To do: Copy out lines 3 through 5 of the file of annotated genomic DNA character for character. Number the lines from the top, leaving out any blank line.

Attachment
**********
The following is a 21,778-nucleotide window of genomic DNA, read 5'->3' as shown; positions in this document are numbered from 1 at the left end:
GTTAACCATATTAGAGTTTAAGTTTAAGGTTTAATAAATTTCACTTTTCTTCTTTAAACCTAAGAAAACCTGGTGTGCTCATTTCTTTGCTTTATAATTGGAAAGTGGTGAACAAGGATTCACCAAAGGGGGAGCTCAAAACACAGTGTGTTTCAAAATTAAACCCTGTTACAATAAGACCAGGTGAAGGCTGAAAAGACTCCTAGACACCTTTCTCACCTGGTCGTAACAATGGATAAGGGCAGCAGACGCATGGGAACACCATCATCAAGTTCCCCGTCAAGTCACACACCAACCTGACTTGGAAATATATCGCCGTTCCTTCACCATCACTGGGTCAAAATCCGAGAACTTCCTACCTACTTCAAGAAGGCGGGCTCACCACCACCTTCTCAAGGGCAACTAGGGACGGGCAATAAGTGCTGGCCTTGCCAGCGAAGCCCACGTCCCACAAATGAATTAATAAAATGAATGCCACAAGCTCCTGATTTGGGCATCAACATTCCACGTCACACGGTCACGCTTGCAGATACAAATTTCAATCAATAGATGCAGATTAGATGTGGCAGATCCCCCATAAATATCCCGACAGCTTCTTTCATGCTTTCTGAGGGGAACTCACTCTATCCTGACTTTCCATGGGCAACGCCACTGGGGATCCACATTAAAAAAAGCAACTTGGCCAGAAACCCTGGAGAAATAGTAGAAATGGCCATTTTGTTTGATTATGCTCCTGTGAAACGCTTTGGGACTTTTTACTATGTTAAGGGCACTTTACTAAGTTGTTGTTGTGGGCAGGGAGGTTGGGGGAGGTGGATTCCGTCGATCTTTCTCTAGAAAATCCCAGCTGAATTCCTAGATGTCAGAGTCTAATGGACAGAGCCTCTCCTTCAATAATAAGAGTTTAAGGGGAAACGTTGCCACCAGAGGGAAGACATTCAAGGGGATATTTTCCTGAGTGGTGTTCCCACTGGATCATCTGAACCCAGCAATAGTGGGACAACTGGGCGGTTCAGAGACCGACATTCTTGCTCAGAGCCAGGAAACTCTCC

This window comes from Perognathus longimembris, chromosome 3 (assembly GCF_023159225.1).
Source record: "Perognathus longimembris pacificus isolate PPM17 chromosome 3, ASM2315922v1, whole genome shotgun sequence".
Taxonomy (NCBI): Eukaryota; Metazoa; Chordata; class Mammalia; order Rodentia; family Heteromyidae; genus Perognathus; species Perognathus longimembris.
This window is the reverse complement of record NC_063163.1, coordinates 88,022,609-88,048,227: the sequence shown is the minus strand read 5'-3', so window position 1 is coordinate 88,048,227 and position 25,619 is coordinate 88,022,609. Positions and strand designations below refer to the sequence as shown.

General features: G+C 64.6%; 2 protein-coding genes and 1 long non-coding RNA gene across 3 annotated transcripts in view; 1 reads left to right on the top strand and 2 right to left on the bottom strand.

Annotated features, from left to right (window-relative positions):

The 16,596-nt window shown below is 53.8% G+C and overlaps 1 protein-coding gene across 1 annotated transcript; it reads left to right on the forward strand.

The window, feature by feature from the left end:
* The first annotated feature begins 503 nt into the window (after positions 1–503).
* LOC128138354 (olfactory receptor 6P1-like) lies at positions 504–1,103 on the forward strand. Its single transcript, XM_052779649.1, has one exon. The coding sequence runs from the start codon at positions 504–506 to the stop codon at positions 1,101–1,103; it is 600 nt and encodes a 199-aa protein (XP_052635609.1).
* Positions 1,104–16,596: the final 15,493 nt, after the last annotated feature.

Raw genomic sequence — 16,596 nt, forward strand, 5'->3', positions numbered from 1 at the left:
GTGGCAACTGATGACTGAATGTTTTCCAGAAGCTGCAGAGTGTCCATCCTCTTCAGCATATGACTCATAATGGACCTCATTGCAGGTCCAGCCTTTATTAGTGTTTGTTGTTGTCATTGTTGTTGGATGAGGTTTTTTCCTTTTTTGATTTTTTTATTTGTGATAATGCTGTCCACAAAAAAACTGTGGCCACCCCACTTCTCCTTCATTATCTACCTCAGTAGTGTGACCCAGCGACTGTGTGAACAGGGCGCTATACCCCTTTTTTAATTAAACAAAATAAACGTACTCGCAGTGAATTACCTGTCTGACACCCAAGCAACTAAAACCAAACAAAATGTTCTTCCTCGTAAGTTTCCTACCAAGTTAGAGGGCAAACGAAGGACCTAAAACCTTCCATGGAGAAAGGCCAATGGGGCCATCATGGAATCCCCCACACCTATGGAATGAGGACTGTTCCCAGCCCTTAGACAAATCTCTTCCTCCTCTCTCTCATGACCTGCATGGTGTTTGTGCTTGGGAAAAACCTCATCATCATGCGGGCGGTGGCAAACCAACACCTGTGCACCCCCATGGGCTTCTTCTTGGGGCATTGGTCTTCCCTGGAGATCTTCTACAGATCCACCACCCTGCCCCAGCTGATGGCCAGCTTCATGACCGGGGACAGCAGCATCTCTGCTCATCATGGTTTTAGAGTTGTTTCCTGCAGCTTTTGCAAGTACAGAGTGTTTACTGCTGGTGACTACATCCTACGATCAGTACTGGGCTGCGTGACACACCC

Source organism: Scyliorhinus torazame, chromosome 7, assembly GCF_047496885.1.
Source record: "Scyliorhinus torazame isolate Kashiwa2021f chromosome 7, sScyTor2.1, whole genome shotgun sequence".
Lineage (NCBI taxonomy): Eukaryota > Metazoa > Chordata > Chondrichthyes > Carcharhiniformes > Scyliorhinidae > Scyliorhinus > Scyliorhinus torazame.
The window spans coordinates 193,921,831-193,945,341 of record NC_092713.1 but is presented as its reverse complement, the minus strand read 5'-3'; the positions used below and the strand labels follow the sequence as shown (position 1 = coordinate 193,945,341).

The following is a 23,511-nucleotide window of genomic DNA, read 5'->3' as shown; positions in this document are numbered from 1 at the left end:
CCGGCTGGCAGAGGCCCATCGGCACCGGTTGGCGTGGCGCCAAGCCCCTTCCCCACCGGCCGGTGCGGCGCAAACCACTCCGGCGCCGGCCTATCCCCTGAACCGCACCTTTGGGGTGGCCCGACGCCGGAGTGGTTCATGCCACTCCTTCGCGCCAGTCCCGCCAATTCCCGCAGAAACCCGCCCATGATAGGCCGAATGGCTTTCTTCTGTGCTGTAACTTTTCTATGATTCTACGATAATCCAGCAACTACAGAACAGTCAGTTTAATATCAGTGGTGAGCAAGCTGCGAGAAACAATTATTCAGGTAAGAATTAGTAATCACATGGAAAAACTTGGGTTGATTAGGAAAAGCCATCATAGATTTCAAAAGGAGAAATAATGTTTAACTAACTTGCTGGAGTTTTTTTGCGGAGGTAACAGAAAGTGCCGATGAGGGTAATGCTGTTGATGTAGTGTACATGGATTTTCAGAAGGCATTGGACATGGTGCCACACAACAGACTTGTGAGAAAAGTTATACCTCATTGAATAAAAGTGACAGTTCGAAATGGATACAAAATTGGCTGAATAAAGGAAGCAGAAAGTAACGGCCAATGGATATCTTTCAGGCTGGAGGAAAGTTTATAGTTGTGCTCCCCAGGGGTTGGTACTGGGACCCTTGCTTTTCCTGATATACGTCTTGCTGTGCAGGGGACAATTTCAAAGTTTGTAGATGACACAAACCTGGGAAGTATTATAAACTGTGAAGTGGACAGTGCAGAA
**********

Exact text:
This window comes from Perognathus longimembris, chromosome 3 (assembly GCF_023159225.1).
Source record: "Perognathus longimembris pacificus isolate PPM17 chromosome 3, ASM2315922v1, whole genome shotgun sequence".
Taxonomy (NCBI): Eukaryota; Metazoa; Chordata; class Mammalia; order Rodentia; family Heteromyidae; genus Perognathus; species Perognathus longimembris.